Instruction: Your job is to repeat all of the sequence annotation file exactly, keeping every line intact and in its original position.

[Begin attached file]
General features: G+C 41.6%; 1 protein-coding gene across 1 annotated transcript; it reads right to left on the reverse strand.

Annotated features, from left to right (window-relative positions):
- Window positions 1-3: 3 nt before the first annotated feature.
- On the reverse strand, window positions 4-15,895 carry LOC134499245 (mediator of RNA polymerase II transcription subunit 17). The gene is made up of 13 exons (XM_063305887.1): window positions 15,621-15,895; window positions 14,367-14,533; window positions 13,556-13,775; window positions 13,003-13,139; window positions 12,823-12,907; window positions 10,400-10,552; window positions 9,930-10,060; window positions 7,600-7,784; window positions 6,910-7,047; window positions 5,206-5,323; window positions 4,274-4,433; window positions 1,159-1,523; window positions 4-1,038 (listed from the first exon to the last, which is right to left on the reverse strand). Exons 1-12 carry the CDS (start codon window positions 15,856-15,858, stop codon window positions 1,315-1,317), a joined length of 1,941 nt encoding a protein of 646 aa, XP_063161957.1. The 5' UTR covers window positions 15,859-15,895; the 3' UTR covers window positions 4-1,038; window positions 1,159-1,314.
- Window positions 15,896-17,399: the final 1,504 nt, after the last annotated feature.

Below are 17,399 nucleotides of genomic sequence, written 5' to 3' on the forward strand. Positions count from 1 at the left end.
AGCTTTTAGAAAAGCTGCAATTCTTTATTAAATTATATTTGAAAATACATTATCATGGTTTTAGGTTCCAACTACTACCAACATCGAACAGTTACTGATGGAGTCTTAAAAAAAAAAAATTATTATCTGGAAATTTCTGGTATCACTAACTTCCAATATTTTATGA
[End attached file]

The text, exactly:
General features: G+C 41.6%; 1 protein-coding gene across 1 annotated transcript; it reads right to left on the reverse strand.

Annotated features, from left to right (window-relative positions):
- Window positions 1-3: 3 nt before the first annotated feature.
- On the reverse strand, window positions 4-15,895 carry LOC134499245 (mediator of RNA polymerase II transcription subunit 17). The gene is made up of 13 exons (XM_063305887.1): window positions 15,621-15,895; window positions 14,367-14,533; window positions 13,556-13,775; window positions 13,003-13,139; window positions 12,823-12,907; window positions 10,400-10,552; window positions 9,930-10,060; window positions 7,600-7,784; window positions 6,910-7,047; window positions 5,206-5,323; window positions 4,274-4,433; window positions 1,159-1,523; window positions 4-1,038 (listed from the first exon to the last, which is right to left on the reverse strand). Exons 1-12 carry the CDS (start codon window positions 15,856-15,858, stop codon window positions 1,315-1,317), a joined length of 1,941 nt encoding a protein of 646 aa, XP_063161957.1. The 5' UTR covers window positions 15,859-15,895; the 3' UTR covers window positions 4-1,038; window positions 1,159-1,314.
- Window positions 15,896-17,399: the final 1,504 nt, after the last annotated feature.

Below are 17,399 nucleotides of genomic sequence, written 5' to 3' on the forward strand. Positions count from 1 at the left end.
AGCTTTTAGAAAAGCTGCAATTCTTTATTAAATTATATTTGAAAATACATTATCATGGTTTTAGGTTCCAACTACTACCAACATCGAACAGTTACTGATGGAGTCTTAAAAAAAAAAAATTATTATCTGGAAATTTCTGGTATCACTAACTTCCAATATTTTATGA